Tesla unveils semi truck and a new roadster

Tesla electric big rig

Teaser mage of Tesla’s electric big rig. Courtesy Tesla

Unveiled last night, the Tesla Semi does away with traditional diesel engines altogether and, like the California automaker's cars, replaces them with high-powered electric motors.

Tesla revealed an all-new version of its Roadster sports vehicle that can go from a stop to 60 miles an hour in 1.9 seconds, a figure that would make it the fastest-accelerating production auto ever.

In 2020, the company will also begin producing a roadster, which was unexpectedly unveiled at the Semi event.

The first 1,000 Roadsters will cost $250,000 each, paid in full upfront, with later models starting at $200,000. He said it should have a maximum range of 500 miles, and could be charged up for another 400 miles in 30 minutes using Tesla's yet-to-be-deployed, solar-powered Megacharger stations. According to Musk, the truck can go from 0 to 60 miles per hour in 20 seconds when carrying a full load of 80,000 pounds-the maximum weight allowed on USA roads.

The Tesla Semi is a standard Class 8, the largest commonly used class of heavy-duty freight trucks.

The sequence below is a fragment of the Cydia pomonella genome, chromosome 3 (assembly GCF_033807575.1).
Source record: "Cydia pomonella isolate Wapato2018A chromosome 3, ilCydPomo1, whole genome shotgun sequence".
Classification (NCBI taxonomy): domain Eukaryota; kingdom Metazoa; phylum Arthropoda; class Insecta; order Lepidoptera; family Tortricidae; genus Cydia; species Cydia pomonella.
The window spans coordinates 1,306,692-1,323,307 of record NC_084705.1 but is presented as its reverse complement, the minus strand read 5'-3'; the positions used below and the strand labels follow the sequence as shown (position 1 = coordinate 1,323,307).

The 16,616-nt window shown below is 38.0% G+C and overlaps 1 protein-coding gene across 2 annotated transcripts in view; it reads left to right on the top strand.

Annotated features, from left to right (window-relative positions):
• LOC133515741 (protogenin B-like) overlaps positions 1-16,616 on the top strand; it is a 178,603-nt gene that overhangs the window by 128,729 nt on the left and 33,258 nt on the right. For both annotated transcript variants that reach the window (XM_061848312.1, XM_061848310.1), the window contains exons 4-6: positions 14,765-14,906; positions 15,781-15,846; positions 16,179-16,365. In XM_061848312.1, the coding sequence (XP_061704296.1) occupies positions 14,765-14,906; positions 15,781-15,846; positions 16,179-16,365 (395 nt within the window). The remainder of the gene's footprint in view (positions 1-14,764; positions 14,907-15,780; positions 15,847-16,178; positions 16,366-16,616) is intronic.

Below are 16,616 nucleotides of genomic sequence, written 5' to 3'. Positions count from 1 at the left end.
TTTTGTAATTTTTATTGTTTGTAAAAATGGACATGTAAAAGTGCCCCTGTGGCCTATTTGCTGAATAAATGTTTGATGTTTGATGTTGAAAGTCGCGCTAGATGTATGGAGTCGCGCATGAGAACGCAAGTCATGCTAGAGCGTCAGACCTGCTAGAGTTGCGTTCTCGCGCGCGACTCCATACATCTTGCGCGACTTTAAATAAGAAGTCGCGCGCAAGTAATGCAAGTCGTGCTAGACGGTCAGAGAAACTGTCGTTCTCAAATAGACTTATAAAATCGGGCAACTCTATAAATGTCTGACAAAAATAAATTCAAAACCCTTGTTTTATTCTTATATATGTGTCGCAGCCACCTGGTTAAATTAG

The Tesla Semi is its first-ever electric articulated lorry, and can go for 500 miles without needing recharging. Of course, with the pickup truck business being huge in the United States, it might just happen eventually to allow the Palo Alto company grab a piece of the action.

The Tesla Semi is big on safety too and comes with a reinforced battery to keep it from exploding or catching fire in the event of a crash.

But Walmart's statement reveals yet another key selling point: Tesla's Semi can help with corporate sustainability efforts, and companies all over the world have committed to reducing emissions and lowering their ecological impact, whether due to internal targets and image considerations, or requirements from regulators and governing bodies.

Tesla Semi interior. Image source: Tesla. Further, thanks to lower electricity prices at Tesla's Megachargers, Tesla said owners can expect to save $200,000 or more on fuel costs alone over one million miles of driving. Though the vehicle is clearly priced in supercar territory, it's far cheaper than numerous supercars it outperforms.

Krebs added: "In contrast to Tesla's current buyer bases, the priority for truck drivers and fleet operators is reliability and up-time".

But most of that growth is expected to be for smaller, medium-duty haulers like garbage trucks or delivery vans.

"From a purely economic perspective, if Tesla's cost of ownership stats prove accurate in practice, Tesla's Semi has a strong chance of taking significant share", he said. And charging even a mid-sized truck would likely require a two-hour stop, cutting into companies' efficiency and profits, says Brian Irwin, managing director of the North American industrial group for the consulting firm Accenture.

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